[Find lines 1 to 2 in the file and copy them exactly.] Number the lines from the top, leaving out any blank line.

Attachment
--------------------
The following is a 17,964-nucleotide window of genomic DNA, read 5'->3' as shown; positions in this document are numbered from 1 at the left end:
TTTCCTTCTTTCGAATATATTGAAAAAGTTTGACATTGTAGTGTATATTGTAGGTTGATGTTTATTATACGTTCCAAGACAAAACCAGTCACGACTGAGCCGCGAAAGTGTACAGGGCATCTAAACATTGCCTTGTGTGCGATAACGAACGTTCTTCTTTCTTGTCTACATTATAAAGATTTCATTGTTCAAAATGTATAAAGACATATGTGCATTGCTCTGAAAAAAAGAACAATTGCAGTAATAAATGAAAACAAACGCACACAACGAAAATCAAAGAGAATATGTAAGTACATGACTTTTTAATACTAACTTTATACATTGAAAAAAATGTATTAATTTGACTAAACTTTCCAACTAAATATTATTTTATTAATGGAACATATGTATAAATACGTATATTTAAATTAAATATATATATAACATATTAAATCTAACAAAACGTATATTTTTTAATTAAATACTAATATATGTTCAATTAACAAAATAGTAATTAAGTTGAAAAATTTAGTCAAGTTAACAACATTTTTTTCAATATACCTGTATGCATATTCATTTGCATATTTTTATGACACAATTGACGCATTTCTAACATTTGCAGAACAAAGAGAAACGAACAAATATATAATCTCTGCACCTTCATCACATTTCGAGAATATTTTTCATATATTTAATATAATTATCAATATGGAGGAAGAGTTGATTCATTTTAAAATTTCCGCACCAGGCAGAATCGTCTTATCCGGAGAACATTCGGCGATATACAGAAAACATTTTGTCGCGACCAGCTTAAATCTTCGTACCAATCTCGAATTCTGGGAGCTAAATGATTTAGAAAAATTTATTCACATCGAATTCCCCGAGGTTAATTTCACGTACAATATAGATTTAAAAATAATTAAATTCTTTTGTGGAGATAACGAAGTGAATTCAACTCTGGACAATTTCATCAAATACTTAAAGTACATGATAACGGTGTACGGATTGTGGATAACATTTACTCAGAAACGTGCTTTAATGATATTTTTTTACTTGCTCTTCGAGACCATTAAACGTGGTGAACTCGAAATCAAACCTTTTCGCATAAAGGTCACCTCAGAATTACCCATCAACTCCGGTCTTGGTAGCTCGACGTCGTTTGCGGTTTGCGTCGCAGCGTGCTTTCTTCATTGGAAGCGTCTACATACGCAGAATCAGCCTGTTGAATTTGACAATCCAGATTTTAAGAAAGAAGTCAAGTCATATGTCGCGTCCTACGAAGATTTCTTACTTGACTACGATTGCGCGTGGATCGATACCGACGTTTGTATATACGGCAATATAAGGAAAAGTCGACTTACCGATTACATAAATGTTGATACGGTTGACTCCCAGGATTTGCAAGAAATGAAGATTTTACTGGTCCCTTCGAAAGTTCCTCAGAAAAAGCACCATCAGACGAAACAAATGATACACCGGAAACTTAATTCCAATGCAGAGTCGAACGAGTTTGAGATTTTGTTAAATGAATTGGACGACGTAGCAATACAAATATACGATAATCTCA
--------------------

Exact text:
The following is a 17,964-nucleotide window of genomic DNA, read 5'->3' as shown; positions in this document are numbered from 1 at the left end:
TTTCCTTCTTTCGAATATATTGAAAAAGTTTGACATTGTAGTGTATATTGTAGGTTGATGTTTATTATACGTTCCAAGACAAAACCAGTCACGACTGAGCCGCGAAAGTGTACAGGGCATCTAAACATTGCCTTGTGTGCGATAACGAACGTTCTTCTTTCTTGTCTACATTATAAAGATTTCATTGTTCAAAATGTATAAAGACATATGTGCATTGCTCTGAAAAAAAGAACAATTGCAGTAATAAATGAAAACAAACGCACACAACGAAAATCAAAGAGAATATGTAAGTACATGACTTTTTAATACTAACTTTATACATTGAAAAAAATGTATTAATTTGACTAAACTTTCCAACTAAATATTATTTTATTAATGGAACATATGTATAAATACGTATATTTAAATTAAATATATATATAACATATTAAATCTAACAAAACGTATATTTTTTAATTAAATACTAATATATGTTCAATTAACAAAATAGTAATTAAGTTGAAAAATTTAGTCAAGTTAACAACATTTTTTTCAATATACCTGTATGCATATTCATTTGCATATTTTTATGACACAATTGACGCATTTCTAACATTTGCAGAACAAAGAGAAACGAACAAATATATAATCTCTGCACCTTCATCACATTTCGAGAATATTTTTCATATATTTAATATAATTATCAATATGGAGGAAGAGTTGATTCATTTTAAAATTTCCGCACCAGGCAGAATCGTCTTATCCGGAGAACATTCGGCGATATACAGAAAACATTTTGTCGCGACCAGCTTAAATCTTCGTACCAATCTCGAATTCTGGGAGCTAAATGATTTAGAAAAATTTATTCACATCGAATTCCCCGAGGTTAATTTCACGTACAATATAGATTTAAAAATAATTAAATTCTTTTGTGGAGATAACGAAGTGAATTCAACTCTGGACAATTTCATCAAATACTTAAAGTACATGATAACGGTGTACGGATTGTGGATAACATTTACTCAGAAACGTGCTTTAATGATATTTTTTTACTTGCTCTTCGAGACCATTAAACGTGGTGAACTCGAAATCAAACCTTTTCGCATAAAGGTCACCTCAGAATTACCCATCAACTCCGGTCTTGGTAGCTCGACGTCGTTTGCGGTTTGCGTCGCAGCGTGCTTTCTTCATTGGAAGCGTCTACATACGCAGAATCAGCCTGTTGAATTTGACAATCCAGATTTTAAGAAAGAAGTCAAGTCATATGTCGCGTCCTACGAAGATTTCTTACTTGACTACGATTGCGCGTGGATCGATACCGACGTTTGTATATACGGCAATATAAGGAAAAGTCGACTTACCGATTACATAAATGTTGATACGGTTGACTCCCAGGATTTGCAAGAAATGAAGATTTTACTGGTCCCTTCGAAAGTTCCTCAGAAAAAGCACCATCAGACGAAACAAATGATACACCGGAAACTTAATTCCAATGCAGAGTCGAACGAGTTTGAGATTTTGTTAAATGAATTGGACGACGTAGCAATACAAATATACGATAATCTCA